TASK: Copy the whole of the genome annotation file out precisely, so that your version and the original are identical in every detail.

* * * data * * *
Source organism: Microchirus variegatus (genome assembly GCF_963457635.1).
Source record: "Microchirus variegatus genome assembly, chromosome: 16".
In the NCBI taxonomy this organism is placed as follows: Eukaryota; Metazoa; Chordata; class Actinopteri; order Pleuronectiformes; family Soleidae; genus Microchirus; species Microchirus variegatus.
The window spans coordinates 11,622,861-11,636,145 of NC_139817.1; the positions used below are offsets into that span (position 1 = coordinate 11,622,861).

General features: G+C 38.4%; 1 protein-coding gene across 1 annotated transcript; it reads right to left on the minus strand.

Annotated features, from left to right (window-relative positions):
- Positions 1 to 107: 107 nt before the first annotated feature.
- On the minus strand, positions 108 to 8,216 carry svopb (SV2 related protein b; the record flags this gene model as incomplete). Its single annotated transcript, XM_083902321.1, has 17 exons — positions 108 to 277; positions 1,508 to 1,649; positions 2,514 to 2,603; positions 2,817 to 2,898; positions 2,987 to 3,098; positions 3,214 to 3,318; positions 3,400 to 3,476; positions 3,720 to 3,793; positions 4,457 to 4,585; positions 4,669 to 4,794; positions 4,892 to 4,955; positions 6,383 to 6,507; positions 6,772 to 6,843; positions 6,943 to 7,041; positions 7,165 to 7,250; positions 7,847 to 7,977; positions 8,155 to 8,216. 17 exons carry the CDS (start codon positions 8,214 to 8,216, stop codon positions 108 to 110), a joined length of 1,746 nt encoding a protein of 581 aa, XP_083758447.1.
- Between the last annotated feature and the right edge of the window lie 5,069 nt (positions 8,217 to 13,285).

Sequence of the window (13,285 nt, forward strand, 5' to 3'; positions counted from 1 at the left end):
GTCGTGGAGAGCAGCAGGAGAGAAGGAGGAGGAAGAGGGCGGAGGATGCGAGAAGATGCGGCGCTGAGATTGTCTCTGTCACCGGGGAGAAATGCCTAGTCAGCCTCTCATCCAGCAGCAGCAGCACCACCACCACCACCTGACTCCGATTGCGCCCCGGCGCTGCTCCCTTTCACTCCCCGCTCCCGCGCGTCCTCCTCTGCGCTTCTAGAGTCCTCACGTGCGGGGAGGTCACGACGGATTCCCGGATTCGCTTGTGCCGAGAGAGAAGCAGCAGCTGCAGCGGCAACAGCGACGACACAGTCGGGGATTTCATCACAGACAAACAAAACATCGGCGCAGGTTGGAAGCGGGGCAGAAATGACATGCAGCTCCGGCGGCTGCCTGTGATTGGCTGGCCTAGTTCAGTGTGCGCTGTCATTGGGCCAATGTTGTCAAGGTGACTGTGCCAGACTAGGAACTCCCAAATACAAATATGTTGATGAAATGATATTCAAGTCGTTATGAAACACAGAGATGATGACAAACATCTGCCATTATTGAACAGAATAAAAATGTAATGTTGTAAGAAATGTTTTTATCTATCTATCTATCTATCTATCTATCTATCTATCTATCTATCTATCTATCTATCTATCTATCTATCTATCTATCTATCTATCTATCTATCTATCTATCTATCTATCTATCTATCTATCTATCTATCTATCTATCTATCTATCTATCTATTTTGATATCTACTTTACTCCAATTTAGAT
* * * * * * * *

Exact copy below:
Source organism: Microchirus variegatus (genome assembly GCF_963457635.1).
Source record: "Microchirus variegatus genome assembly, chromosome: 16".
In the NCBI taxonomy this organism is placed as follows: Eukaryota; Metazoa; Chordata; class Actinopteri; order Pleuronectiformes; family Soleidae; genus Microchirus; species Microchirus variegatus.
The window spans coordinates 11,622,861-11,636,145 of NC_139817.1; the positions used below are offsets into that span (position 1 = coordinate 11,622,861).

General features: G+C 38.4%; 1 protein-coding gene across 1 annotated transcript; it reads right to left on the minus strand.

Annotated features, from left to right (window-relative positions):
- Positions 1 to 107: 107 nt before the first annotated feature.
- On the minus strand, positions 108 to 8,216 carry svopb (SV2 related protein b; the record flags this gene model as incomplete). Its single annotated transcript, XM_083902321.1, has 17 exons — positions 108 to 277; positions 1,508 to 1,649; positions 2,514 to 2,603; positions 2,817 to 2,898; positions 2,987 to 3,098; positions 3,214 to 3,318; positions 3,400 to 3,476; positions 3,720 to 3,793; positions 4,457 to 4,585; positions 4,669 to 4,794; positions 4,892 to 4,955; positions 6,383 to 6,507; positions 6,772 to 6,843; positions 6,943 to 7,041; positions 7,165 to 7,250; positions 7,847 to 7,977; positions 8,155 to 8,216. 17 exons carry the CDS (start codon positions 8,214 to 8,216, stop codon positions 108 to 110), a joined length of 1,746 nt encoding a protein of 581 aa, XP_083758447.1.
- Between the last annotated feature and the right edge of the window lie 5,069 nt (positions 8,217 to 13,285).

Sequence of the window (13,285 nt, forward strand, 5' to 3'; positions counted from 1 at the left end):
GTCGTGGAGAGCAGCAGGAGAGAAGGAGGAGGAAGAGGGCGGAGGATGCGAGAAGATGCGGCGCTGAGATTGTCTCTGTCACCGGGGAGAAATGCCTAGTCAGCCTCTCATCCAGCAGCAGCAGCACCACCACCACCACCTGACTCCGATTGCGCCCCGGCGCTGCTCCCTTTCACTCCCCGCTCCCGCGCGTCCTCCTCTGCGCTTCTAGAGTCCTCACGTGCGGGGAGGTCACGACGGATTCCCGGATTCGCTTGTGCCGAGAGAGAAGCAGCAGCTGCAGCGGCAACAGCGACGACACAGTCGGGGATTTCATCACAGACAAACAAAACATCGGCGCAGGTTGGAAGCGGGGCAGAAATGACATGCAGCTCCGGCGGCTGCCTGTGATTGGCTGGCCTAGTTCAGTGTGCGCTGTCATTGGGCCAATGTTGTCAAGGTGACTGTGCCAGACTAGGAACTCCCAAATACAAATATGTTGATGAAATGATATTCAAGTCGTTATGAAACACAGAGATGATGACAAACATCTGCCATTATTGAACAGAATAAAAATGTAATGTTGTAAGAAATGTTTTTATCTATCTATCTATCTATCTATCTATCTATCTATCTATCTATCTATCTATCTATCTATCTATCTATCTATCTATCTATCTATCTATCTATCTATCTATCTATCTATCTATCTATCTATCTATCTATCTATCTATCTATCTATCTATCTATTTTGATATCTACTTTACTCCAATTTAGAT